Thanks to the growing number of states that allow for the legal use of marijuana for medicinal purposes — which is up to 23, including Washington, D.C. — experts predict that the medical marijuana industry will be a $35 billion industry by 2020. That’s bigger than the NFL — a $10 billion industry.
So for America’s freelancers and entrepreneurs, the future is looking pretty green. Many Americans are pursuing a freelance career in the medical marijuana industry. According to a Workforce article, there’s even a website, Ganjapreneur, that caters to freelancers looking for a gig in the industry.
According to a December 4 MetroMode article, what was once a covert, underground industry is now becoming increasingly legitimized in states where it’s legal. And these states’ fledgling medical marijuana sectors have plenty of job openings needing to be filled.
In Michigan, a state with some 100 to 200 authorized sellers, or dispensaries, of medical marijuana, this is especially true. MetroMode reports that dispensaries are especially pervasive throughout the Detroit metropolitan area, acting as a much-needed source of jobs for the city to get back on its feet after years of financial hardship.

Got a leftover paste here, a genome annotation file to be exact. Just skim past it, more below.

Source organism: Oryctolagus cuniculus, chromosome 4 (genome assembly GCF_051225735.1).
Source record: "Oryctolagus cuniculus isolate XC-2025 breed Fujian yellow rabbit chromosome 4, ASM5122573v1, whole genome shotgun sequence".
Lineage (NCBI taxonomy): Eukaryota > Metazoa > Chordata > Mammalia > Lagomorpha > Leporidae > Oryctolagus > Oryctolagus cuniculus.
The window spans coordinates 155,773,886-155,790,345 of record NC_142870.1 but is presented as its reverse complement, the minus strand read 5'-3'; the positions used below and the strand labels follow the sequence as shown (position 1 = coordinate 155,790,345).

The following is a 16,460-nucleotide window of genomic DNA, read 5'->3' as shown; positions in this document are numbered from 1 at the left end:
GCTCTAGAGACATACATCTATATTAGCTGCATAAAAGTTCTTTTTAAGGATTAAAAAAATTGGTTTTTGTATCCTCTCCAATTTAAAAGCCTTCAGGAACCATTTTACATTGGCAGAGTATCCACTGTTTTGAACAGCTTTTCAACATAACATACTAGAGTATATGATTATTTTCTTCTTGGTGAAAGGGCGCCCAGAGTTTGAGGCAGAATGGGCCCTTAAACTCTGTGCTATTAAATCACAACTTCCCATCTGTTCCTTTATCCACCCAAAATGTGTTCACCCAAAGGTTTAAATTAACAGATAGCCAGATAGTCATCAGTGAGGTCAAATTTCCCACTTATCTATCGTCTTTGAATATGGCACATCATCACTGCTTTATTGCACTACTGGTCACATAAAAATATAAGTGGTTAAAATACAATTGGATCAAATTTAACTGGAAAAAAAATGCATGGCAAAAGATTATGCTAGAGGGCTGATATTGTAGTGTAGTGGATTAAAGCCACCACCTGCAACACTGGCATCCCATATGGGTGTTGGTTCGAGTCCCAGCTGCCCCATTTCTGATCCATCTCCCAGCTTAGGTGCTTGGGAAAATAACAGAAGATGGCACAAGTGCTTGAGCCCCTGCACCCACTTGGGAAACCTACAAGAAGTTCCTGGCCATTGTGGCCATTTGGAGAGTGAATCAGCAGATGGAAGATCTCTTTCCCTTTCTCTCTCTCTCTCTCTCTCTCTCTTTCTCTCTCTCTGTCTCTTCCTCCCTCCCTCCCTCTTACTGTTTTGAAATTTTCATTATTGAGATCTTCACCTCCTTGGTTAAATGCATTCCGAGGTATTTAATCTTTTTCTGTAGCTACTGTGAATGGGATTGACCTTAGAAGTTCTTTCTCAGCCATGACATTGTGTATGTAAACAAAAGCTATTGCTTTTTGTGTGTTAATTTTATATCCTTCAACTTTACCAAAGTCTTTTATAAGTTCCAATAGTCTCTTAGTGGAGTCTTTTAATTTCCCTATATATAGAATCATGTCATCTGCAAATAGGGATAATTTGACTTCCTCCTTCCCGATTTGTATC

However, becoming a “ganjapreneur” isn’t as much of a breeze as it may seem, especially for Michigan freelancers. In Michigan, the state Supreme Court ruled that dispensaries of medical marijuana aren’t protected under the 2008 Medical Marijuana Act. While some dispensaries are subject to raids, most tend to be tolerated by local authorities, according to Rick Thompson, a board member of the Michigan chapter of the National Organization for the Reform of Marijuana Laws.
It’s also difficult for entrepreneurs to get the financial backing needed to open up their own dispensaries in the first place. According to MetroMode, most banks and financial institutions are wary of working with marijuana-related businesses, due to the federal government’s continued prohibition of the drug.
Despite these difficulties, as more and more states make medical marijuana legal, there will likely be no shortage of opportunities for freelancers and aspiring “ganjapreneurs” everywhere.